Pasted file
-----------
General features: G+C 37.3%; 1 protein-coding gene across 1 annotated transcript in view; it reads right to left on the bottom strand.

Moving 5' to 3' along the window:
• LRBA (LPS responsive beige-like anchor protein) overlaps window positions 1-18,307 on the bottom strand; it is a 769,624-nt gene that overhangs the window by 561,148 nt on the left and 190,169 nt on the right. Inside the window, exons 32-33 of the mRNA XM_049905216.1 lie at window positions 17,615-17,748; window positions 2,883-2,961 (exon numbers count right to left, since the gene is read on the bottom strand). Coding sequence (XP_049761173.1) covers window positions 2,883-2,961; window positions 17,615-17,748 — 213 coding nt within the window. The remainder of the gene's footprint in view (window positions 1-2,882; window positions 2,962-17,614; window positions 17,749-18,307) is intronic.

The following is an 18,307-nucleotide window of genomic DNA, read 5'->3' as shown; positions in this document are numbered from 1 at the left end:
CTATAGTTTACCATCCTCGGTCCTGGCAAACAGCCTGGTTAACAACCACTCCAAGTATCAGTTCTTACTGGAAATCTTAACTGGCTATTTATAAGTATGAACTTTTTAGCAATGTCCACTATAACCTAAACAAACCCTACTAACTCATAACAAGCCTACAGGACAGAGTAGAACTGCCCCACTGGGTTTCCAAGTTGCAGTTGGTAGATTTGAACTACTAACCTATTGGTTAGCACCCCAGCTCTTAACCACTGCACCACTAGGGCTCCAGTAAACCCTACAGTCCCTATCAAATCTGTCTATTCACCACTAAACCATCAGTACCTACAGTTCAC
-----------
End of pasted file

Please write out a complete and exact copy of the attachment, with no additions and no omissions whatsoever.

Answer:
General features: G+C 37.3%; 1 protein-coding gene across 1 annotated transcript in view; it reads right to left on the bottom strand.

Moving 5' to 3' along the window:
• LRBA (LPS responsive beige-like anchor protein) overlaps window positions 1-18,307 on the bottom strand; it is a 769,624-nt gene that overhangs the window by 561,148 nt on the left and 190,169 nt on the right. Inside the window, exons 32-33 of the mRNA XM_049905216.1 lie at window positions 17,615-17,748; window positions 2,883-2,961 (exon numbers count right to left, since the gene is read on the bottom strand). Coding sequence (XP_049761173.1) covers window positions 2,883-2,961; window positions 17,615-17,748 — 213 coding nt within the window. The remainder of the gene's footprint in view (window positions 1-2,882; window positions 2,962-17,614; window positions 17,749-18,307) is intronic.

The following is an 18,307-nucleotide window of genomic DNA, read 5'->3' as shown; positions in this document are numbered from 1 at the left end:
CTATAGTTTACCATCCTCGGTCCTGGCAAACAGCCTGGTTAACAACCACTCCAAGTATCAGTTCTTACTGGAAATCTTAACTGGCTATTTATAAGTATGAACTTTTTAGCAATGTCCACTATAACCTAAACAAACCCTACTAACTCATAACAAGCCTACAGGACAGAGTAGAACTGCCCCACTGGGTTTCCAAGTTGCAGTTGGTAGATTTGAACTACTAACCTATTGGTTAGCACCCCAGCTCTTAACCACTGCACCACTAGGGCTCCAGTAAACCCTACAGTCCCTATCAAATCTGTCTATTCACCACTAAACCATCAGTACCTACAGTTCAC